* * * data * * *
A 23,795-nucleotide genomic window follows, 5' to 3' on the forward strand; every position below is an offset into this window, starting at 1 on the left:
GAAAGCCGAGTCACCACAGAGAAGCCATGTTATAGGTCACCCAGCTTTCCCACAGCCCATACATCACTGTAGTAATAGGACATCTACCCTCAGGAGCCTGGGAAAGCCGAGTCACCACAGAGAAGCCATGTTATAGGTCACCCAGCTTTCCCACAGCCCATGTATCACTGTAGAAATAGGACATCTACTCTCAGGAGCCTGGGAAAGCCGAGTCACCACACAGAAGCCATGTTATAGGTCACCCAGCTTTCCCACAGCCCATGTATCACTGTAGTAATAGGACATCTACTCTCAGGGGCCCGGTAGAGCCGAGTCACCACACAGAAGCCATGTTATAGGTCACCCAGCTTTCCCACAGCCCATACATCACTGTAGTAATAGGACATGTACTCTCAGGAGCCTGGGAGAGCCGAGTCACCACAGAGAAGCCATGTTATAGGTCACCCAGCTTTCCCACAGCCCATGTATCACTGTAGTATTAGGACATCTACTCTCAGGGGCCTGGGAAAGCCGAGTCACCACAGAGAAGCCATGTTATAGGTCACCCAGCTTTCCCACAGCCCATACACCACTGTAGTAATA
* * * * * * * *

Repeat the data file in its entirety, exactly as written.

A 23,795-nucleotide genomic window follows, 5' to 3' on the forward strand; every position below is an offset into this window, starting at 1 on the left:
GAAAGCCGAGTCACCACAGAGAAGCCATGTTATAGGTCACCCAGCTTTCCCACAGCCCATACATCACTGTAGTAATAGGACATCTACCCTCAGGAGCCTGGGAAAGCCGAGTCACCACAGAGAAGCCATGTTATAGGTCACCCAGCTTTCCCACAGCCCATGTATCACTGTAGAAATAGGACATCTACTCTCAGGAGCCTGGGAAAGCCGAGTCACCACACAGAAGCCATGTTATAGGTCACCCAGCTTTCCCACAGCCCATGTATCACTGTAGTAATAGGACATCTACTCTCAGGGGCCCGGTAGAGCCGAGTCACCACACAGAAGCCATGTTATAGGTCACCCAGCTTTCCCACAGCCCATACATCACTGTAGTAATAGGACATGTACTCTCAGGAGCCTGGGAGAGCCGAGTCACCACAGAGAAGCCATGTTATAGGTCACCCAGCTTTCCCACAGCCCATGTATCACTGTAGTATTAGGACATCTACTCTCAGGGGCCTGGGAAAGCCGAGTCACCACAGAGAAGCCATGTTATAGGTCACCCAGCTTTCCCACAGCCCATACACCACTGTAGTAATA